Creating a Personal Budget
Nothing can be accomplished without deliberate action. Even to win a lottery, you need to go to a store and buy a ticket. Assuming that winning the lottery is not your financial plan and you are actually willing to put in the work it takes, you will need to create a formalized plan to reach financial independence (and more importantly, stay there). You need the discipline because, there is enough evidence to prove that the lack of the financial discipline and planning is the exact reason lottery winners go broke in a few years.
Many people dream of achieving the milestone of millionaire status. While it is an achievement, its not like a mariachi band is going to show up or confetti will rain down when the moment arrives. In fact, you realize it is just another Tuesday and you go back to whatever it was you were doing before it happened. So let us start by addressing the most important aspect of a sound financial plan. THE BUDGET.
Let me just say outright that without a budget, you cannot and will not achieve lasting financial success. It is vital to understand how much money you bring in and even more essential to know and control, when, where and how it goes out. More importantly, you need to know what is the ratio of the inflow to the outflow (If that ratio is not greater than 1, or in other words, if you spend more than you make, an intervention needs to happen right now). Below are a few steps you can take right now to get started towards a disciplined approach to your finances.
Step 1: Calculate Income vs Spend
Figure out what you’ve done over the last few months with you finances. This will give you an understanding of just how many changes you will need to make. I recommend looking at your 3 most recent pay-stubs and figuring out just how much money comes in every paycheck. I suggest budgeting every 15 days since, I feel a whole month is too long to go without a check in. A lot of indiscipline can creep in over 30 days and you are less likely to stick to it. Budgeting weekly is too much of an overkill and is likely going to burn you out. Plus most people get paid every 15 days or every two weeks so it works pretty well.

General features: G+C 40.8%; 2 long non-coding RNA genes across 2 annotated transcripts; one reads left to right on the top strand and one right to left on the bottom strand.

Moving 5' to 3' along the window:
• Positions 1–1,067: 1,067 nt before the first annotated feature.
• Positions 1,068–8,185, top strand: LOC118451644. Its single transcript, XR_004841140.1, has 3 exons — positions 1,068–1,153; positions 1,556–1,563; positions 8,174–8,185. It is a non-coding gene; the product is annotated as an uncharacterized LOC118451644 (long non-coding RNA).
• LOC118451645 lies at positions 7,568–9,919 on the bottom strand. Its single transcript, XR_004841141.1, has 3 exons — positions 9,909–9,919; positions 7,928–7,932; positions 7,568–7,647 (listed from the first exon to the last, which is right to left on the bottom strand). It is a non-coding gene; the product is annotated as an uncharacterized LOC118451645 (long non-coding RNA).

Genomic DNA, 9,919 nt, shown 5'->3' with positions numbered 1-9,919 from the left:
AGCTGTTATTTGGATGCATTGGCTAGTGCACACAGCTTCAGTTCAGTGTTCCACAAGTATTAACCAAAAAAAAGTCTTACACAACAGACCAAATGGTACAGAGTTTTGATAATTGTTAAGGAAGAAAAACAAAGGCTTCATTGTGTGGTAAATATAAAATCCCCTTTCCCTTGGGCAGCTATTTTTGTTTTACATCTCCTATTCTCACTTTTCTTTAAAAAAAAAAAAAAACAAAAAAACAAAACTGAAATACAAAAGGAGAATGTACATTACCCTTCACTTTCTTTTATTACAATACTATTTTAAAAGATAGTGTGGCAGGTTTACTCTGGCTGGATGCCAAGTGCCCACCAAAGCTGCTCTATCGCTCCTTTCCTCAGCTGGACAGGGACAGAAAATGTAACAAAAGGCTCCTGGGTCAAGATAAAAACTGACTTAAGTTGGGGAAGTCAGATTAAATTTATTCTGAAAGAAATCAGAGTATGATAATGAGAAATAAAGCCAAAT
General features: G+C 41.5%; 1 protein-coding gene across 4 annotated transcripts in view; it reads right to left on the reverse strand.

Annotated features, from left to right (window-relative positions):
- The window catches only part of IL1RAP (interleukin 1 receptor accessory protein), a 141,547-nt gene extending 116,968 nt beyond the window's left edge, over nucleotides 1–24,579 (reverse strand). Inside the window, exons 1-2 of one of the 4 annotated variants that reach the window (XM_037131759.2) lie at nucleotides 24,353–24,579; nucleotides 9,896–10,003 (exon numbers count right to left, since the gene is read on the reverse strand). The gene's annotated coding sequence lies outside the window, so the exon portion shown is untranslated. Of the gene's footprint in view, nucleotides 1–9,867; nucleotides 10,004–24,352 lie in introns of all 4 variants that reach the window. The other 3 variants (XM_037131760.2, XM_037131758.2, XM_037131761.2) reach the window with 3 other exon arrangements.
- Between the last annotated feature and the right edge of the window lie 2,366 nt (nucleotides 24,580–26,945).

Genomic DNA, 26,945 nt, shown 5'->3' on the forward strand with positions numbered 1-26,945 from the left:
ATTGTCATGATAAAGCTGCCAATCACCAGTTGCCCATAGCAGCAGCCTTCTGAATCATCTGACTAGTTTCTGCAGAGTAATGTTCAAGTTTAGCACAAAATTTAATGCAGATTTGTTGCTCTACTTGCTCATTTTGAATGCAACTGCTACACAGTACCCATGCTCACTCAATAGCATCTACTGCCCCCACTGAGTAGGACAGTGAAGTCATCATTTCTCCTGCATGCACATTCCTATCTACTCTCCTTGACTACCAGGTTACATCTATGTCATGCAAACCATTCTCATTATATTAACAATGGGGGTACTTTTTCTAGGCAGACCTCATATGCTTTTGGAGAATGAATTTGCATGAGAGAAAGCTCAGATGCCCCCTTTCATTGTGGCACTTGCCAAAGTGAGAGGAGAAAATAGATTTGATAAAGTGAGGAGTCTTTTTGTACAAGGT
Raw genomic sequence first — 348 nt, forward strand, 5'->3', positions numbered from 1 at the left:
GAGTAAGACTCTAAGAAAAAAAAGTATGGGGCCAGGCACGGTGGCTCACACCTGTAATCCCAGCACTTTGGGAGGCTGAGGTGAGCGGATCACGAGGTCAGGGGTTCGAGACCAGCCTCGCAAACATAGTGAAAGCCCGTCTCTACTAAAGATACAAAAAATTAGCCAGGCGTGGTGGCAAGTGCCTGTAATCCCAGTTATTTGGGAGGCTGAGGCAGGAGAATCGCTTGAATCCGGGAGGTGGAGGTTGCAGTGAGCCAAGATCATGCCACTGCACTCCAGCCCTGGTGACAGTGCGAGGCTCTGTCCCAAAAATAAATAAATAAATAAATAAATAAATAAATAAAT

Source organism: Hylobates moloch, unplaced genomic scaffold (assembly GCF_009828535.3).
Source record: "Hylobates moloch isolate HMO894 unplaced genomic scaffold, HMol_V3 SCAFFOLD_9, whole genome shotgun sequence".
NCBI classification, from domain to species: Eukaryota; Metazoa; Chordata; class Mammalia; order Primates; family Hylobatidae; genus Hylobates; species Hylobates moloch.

Now that you’re done with the easy part, it is time for the uncomfortable bit.
Dig up those bank and credit card statements and look at how much you spent each 15 day period for the last 3 cycles. Don’t worry about what you spent it on. Just add it all up. Now compare it with the number on your paycheck. Did you make more than you spent? Or did you spend more than you made? This information will tell you where you stand.
Step 2: Figure out what you spend on
Now look at the credit card and bank statements and start categorizing where you spent those paychecks. Open an excel sheet (or a google sheet) and create categories for Rent/Mortgage, Phone bill, Utilities, Groceries, Gasoline, Internet and put them under a master category called ‘Essentials’. These are things that you cannot live without and should take the utmost priority when it comes to demands on your paycheck. Start with your income and subtract each item from the essentials category from your income as you go until all the ‘Essential’ items are complete.